Gustav Metzger, Whose Creations Were Works Of Destruction, Dies At 90

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Students from Central Saint Martins art school in London work behind Gustav Metzger, after his worldwide call for a Day of Action to Remember Nature in 2015.

At the heart of Gustav Metzger's best-known work rests a seeming contradiction: The truest work of creation contains within itself the seeds of its own destruction. Working with acids and liquid crystals, Metzger often made his art to fall apart, break down or disappear entirely — and in doing so, better reflect the crumbling world around it.

Metzger, the inventor of "auto-destructive art," died Wednesday in London at the age of 90. But long before his final days, he regularly confronted the implications of death in both his art and ecological activism.

"Gustav always maintained that an artist is not so much a creator as a destroyer; that the artist's role is not to add something to the world of objects but to make fewer things," Hans Ulrich Obrist, Metzger's friend and curator of the Serpentine Gallery, writes for The Guardian.

The roots of Metzger's artistic inclinations lay partly in the tragedy of his youth. Born to Jewish parents in Germany shortly before the rise of Adolf Hitler, Metzger and his brother emigrated to the U.K. in 1939 as refugees in the kindertransport program. His parents — and much of the rest of his family — disappeared in the Holocaust by 1943.

In the years that followed Metzger would often refer to himself as "stateless" or as "escaped Jew," according to The Washington Post.

Though he began his career as a painter, he turned to more destructive forms in 1959 partly as a means of registering stark dissent. "When I saw the Nazis march, I saw machine-like people and the power of the Nazi state," he told The Guardian in 2012. "Auto-destructive art is to do with rejecting power" — and in the process, creating new perspectives.

Take one of his most famous works, for instance: After stretching a sheet of nylon in a frame, he sprayed acid onto this blank surface, allowing the corrosive chemicals to eat away at a material other artists might have adorned with paint.

"The important thing about burning a hole in that sheet," he said in 2012, "was that it opened up a new view across the Thames of St Paul's cathedral [in London]. Auto-destructive art was never merely destructive. Destroy a canvas and you create shapes."

So it went with much of Metzger's work. From decomposing liquid crystals, he created grand psychedelic tableaux of shifting colors; from discarded newspapers, he arranged a series of images as complex as they were vulnerable to fading.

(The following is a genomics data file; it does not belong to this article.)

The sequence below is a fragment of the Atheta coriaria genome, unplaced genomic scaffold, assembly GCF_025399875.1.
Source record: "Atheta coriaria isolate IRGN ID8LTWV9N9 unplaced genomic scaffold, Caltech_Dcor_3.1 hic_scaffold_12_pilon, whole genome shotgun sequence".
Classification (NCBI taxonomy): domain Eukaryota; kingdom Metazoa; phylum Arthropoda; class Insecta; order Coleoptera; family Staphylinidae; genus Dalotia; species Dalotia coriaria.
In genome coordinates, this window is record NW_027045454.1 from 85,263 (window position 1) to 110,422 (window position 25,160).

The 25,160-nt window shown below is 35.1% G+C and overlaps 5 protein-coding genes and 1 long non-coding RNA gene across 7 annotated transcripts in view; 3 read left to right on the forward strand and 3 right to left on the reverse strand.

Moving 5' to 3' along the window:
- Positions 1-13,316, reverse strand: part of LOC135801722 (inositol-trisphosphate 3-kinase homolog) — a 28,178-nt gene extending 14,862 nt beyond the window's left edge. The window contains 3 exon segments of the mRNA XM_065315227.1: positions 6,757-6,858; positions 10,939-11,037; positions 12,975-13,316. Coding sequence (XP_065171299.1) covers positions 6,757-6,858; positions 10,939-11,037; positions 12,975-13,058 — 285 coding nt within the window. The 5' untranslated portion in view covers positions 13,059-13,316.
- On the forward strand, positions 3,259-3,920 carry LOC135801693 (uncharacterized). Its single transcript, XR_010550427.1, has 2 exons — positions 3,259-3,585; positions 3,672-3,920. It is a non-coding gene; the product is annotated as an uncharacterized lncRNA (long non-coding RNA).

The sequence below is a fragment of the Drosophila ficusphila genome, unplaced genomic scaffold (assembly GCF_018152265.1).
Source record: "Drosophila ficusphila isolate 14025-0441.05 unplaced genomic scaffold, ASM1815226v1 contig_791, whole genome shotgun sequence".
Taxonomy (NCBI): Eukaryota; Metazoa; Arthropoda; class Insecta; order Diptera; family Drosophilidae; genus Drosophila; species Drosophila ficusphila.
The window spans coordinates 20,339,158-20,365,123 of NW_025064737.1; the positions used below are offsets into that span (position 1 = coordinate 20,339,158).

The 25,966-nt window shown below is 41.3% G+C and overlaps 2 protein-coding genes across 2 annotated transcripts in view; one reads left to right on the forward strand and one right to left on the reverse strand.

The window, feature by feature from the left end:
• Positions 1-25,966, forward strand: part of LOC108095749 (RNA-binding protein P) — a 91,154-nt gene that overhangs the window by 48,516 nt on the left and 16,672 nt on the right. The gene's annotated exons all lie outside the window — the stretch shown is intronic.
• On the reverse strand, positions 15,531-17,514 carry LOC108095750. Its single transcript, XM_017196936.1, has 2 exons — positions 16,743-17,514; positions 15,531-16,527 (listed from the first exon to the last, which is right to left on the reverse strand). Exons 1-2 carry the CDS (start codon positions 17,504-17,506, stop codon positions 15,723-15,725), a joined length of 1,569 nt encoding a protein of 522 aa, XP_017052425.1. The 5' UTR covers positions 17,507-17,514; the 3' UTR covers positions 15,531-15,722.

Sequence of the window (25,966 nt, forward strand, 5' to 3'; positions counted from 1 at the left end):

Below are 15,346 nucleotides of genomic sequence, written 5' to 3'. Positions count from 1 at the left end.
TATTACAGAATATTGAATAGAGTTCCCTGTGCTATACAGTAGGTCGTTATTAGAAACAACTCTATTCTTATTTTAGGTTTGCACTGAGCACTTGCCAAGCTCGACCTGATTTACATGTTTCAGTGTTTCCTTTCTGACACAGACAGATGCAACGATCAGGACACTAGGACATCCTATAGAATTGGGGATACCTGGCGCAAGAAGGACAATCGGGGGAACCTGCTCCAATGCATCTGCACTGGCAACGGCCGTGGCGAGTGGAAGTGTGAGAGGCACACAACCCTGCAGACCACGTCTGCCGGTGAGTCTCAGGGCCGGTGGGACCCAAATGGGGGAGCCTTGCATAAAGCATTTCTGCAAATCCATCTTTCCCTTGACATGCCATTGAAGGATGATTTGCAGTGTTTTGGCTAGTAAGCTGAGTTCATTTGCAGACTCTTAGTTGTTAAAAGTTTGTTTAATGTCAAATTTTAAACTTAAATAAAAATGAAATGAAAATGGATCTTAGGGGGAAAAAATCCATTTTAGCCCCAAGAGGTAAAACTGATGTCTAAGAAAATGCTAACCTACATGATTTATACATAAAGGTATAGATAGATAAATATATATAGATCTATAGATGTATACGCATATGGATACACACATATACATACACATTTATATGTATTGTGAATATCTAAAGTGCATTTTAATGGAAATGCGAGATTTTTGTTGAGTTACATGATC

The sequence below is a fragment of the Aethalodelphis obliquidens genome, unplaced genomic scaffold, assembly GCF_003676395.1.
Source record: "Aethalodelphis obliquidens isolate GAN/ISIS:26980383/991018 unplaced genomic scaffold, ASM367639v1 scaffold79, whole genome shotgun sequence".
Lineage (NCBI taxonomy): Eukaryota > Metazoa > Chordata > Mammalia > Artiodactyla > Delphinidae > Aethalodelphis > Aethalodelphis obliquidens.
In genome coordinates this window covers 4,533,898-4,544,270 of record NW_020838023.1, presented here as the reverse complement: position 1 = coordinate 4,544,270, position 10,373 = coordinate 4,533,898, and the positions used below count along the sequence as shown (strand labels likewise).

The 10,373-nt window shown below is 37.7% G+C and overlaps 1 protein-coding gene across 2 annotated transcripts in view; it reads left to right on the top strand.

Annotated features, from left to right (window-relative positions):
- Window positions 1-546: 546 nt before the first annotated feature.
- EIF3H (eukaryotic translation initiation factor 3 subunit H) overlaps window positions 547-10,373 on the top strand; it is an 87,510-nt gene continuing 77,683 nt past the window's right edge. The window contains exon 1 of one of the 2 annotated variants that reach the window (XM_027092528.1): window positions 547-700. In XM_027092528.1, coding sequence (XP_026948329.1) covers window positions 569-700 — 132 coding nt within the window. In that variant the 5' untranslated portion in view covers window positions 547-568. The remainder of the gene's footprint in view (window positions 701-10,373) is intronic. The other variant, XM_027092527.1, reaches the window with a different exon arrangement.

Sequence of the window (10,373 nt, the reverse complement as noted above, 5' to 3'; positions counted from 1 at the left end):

And, as the Post notes, from a bag of garbage he created a museum installation — which, in turn, was taken again for just another bag of garbage. "One evening," the paper says, "a janitor tossed it out with the trash."

For Metzger, the aesthetic was never far from the political, and the one was just about as likely to get him in trouble as the other. The Guardian reports that during his 1966 Destruction in Art Symposium, which also featured a young Yoko Ono, Metzger was fined 100 pounds for obscenity in one of the exhibits.

"Hermann Nitsch's 21st Action, the crucifixion of an eviscerated lamb with film of a man's penis being manipulated by strings was stopped by the police," the British paper recalls.

The police were just as receptive to some of his activism, as he was also jailed for his protests against nuclear weapons five years earlier.

But one notable rock star saw things differently.

"He had a profound effect on me," Pete Townshend of The Who told the Guardian in 1998, according to the Post. Townshend explained:

"I took it as an excuse to smash my new Rickenbacker [guitar] that I had just [hocked] myself to the eyebrows to buy. I really believed it was my responsibility to start a rock band that would only last three months, an auto-destructive rock group. The Who would have been the first punk band except that we had a hit."

Still it seems Metzger, a Marxist, saw this art as more than an excuse. He saw it as a challenge leveled at a culture of consumerism that was always prepared to turn his artwork into a marketable object.

As he told London's Tate museum in 2008, his work was meant less as an object than an undiluted glimpse of society — both its beauties and its horrors.

"This is the world," he said. "Look at it, and deal with it."

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